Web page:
Good Buy Norma Jeane
Marilyn Monroe died over 54 years ago, but the culture vultures are still circling her crypt, eyeing the last unturned scraps of her life and career for commercial pickings. But, as the bits of relevant material lessen to nothingness, what is left really, to take from the corpse of an over-examined life? Well, Julien’s Auctions is more than happy to answer that question, because it turns out that Monroe was more than just an actor; she was, brace yourself, also an artist! And to prove that point, Julien’s is putting eleven unsigned Conté crayon drawings and watercolor paintings by Monroe up for auction. Although not much is left from previous auctions of the collection of personal effects that the actor bequeathed to her acting coach, Lee Strasberg, a recently discovered series of letters from the late 1950s reveal that Monroe was enrolled in a correspondence art course through the Famous Artists Schools in Westport, Connecticut. Apparently, this scholastic endeavor, coupled with the drawings currently up for auction, resolves any doubts about her seriousness as an artist. And, according to Monroe collector and historian Scott Fortner, “She did refer to herself as an artist – acting was her art – but she also expanded out to other areas of the arts.”
Well, OK; but what else can be said about drawings that look more like something from a Life Drawing 101 class than manifestations of artistic genius? Plenty apparently, for Laura Woolley, who catalogued the items in the Julien’s auction, states, “It’s really a common thing for people in one creative field to have an outlet in the visual arts as well.” But art made by celebrities who are famous for doing something else is always problematic; it’s easy to consider bad artistic technique to be a manifestation of their brilliance in the other field. The problem to me is that it’s completely unnecessary to drag in all this artspeak; the value of these drawings is in what they meant to the actor, not their final auction price. By putting these minor, yet intensely personal, pieces up for sale, the mercenary approach of Julien’s Auctions does Monroe’s artistic self-expression a great disservice. The reason that none of these drawings and paintings were signed is that they were never meant to be seen, let alone owned, by anyone else.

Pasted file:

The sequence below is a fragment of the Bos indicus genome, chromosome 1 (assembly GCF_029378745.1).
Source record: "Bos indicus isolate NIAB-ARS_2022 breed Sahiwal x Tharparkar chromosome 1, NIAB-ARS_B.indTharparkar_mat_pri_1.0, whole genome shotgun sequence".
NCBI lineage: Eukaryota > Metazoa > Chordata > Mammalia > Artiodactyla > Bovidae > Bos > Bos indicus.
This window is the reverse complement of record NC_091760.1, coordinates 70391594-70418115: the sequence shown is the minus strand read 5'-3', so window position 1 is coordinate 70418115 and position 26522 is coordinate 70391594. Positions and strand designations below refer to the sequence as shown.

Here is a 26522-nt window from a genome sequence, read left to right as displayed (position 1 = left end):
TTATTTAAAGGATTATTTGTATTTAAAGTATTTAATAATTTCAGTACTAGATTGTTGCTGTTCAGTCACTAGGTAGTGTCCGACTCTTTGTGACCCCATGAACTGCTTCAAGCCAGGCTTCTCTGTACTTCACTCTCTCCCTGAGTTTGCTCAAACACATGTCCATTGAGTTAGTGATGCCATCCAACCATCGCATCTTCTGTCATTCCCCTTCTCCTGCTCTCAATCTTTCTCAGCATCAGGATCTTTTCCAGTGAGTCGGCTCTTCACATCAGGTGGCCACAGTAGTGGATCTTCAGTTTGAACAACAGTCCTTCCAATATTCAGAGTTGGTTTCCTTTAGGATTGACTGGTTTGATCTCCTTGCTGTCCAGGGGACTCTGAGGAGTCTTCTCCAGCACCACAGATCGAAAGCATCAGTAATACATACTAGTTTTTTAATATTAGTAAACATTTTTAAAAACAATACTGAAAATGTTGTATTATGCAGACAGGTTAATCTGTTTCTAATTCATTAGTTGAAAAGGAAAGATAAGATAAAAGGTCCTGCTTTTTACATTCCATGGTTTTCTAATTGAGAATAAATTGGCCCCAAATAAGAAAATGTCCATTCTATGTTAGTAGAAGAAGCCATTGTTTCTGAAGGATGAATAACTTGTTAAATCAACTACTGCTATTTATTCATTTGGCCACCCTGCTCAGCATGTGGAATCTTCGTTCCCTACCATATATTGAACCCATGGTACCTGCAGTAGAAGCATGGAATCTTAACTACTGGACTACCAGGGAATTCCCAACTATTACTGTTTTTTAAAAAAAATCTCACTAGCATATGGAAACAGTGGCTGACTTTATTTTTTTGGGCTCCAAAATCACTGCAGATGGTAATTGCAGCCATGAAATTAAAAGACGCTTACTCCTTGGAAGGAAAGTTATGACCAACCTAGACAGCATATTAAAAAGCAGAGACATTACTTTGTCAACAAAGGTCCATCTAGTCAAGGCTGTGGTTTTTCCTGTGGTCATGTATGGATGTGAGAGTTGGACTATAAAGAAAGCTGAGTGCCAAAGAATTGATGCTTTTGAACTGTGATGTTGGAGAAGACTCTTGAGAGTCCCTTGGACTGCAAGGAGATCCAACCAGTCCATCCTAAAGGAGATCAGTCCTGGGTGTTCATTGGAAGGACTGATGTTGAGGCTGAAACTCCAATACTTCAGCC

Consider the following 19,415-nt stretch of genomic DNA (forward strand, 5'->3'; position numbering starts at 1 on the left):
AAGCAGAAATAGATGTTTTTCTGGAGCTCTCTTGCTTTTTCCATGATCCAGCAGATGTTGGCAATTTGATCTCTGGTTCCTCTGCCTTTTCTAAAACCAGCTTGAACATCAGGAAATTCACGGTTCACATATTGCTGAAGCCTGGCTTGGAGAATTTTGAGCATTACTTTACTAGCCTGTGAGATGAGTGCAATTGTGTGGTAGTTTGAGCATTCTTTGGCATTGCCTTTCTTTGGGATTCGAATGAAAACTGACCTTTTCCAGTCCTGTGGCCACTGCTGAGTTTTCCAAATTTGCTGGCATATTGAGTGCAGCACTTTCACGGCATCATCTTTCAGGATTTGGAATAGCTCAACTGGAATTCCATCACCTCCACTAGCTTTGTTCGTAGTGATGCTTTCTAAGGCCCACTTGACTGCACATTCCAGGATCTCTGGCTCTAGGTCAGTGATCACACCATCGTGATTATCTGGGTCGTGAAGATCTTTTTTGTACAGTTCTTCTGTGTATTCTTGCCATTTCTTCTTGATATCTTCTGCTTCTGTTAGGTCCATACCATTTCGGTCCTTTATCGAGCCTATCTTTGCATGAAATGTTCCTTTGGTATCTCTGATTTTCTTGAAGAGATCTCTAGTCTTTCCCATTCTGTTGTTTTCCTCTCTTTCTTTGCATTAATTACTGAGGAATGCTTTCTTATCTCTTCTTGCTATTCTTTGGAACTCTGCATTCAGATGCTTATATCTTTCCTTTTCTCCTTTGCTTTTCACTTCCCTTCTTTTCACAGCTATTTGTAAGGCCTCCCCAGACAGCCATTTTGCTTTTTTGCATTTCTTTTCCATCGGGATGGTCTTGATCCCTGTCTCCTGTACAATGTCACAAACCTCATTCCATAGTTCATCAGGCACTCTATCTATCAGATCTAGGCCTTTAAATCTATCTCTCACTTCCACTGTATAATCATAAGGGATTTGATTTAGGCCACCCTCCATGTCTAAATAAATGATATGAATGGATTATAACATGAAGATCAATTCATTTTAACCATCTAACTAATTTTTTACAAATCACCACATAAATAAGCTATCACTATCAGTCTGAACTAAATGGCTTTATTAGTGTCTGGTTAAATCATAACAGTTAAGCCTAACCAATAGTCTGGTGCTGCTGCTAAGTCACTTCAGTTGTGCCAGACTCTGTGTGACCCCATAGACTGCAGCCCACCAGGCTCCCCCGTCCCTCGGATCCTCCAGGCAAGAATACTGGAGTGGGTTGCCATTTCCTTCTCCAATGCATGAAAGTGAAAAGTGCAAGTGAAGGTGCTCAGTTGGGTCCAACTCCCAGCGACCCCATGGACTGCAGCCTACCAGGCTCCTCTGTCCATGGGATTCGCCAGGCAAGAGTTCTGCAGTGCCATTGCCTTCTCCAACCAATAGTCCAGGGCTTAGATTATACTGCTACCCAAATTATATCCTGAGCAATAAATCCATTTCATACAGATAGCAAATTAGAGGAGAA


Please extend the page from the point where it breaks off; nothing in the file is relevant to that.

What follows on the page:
The dress that Monroe wore when she sang a sultry “Happy Birthday Mr. President” to John F. Kennedy, is expected to sell for three million dollars when it comes up for auction later this month. So, I guess the last of these hearse-chasers will only hit the jackpot on the penny slots when her drawings and paintings go to the gavel as well; opening bid on the smallest drawing is a mere 750 dollars. With that kind of money in the balance, it makes no sense to hype her artwork as some indicator of previously unknown talent. But the capitalists at Julien’s Auctions don’t care why these pieces were made, so long as they deliver any amount of profit. The question it comes down to is age-old: what’s more important, the art itself or the name of the person who made it? That has no answer; but does it matter really, if one has figured out how to cash in on it?